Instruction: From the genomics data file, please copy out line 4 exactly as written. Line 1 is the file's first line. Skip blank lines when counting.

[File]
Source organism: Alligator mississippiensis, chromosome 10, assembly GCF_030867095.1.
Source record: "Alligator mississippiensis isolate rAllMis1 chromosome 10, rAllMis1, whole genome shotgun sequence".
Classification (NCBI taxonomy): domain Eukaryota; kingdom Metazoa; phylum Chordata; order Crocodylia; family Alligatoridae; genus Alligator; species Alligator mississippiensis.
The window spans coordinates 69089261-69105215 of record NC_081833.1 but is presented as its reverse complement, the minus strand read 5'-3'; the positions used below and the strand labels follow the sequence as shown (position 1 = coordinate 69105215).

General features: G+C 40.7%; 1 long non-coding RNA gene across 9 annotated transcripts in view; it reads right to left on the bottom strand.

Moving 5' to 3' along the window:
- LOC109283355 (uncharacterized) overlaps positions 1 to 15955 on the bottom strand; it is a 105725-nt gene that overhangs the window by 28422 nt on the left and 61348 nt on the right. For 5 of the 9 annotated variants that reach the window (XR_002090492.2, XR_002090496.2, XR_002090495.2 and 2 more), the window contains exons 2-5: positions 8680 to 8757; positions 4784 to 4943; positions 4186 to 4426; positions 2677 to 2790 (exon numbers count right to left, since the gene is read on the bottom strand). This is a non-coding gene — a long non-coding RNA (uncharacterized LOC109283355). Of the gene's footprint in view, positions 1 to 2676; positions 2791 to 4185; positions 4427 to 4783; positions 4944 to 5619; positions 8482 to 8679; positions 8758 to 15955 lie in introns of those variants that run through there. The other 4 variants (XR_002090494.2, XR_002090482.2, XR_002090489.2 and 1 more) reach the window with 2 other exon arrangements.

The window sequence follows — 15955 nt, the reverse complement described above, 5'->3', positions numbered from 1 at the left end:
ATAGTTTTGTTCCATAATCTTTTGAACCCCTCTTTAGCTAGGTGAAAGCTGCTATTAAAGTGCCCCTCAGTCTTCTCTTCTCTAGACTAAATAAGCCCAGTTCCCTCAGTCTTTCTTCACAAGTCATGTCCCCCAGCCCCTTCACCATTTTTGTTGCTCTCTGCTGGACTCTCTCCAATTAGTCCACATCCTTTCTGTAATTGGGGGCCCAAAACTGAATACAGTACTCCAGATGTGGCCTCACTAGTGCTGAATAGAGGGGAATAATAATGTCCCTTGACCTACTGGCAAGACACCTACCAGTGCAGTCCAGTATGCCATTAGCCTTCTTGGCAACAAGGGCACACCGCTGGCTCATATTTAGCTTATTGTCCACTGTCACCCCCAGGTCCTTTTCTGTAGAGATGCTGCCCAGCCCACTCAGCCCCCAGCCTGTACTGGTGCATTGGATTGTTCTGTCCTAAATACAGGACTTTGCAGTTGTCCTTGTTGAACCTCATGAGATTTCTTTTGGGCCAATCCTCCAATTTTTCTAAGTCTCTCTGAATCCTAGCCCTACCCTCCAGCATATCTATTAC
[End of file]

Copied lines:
The window spans coordinates 69089261-69105215 of record NC_081833.1 but is presented as its reverse complement, the minus strand read 5'-3'; the positions used below and the strand labels follow the sequence as shown (position 1 = coordinate 69105215).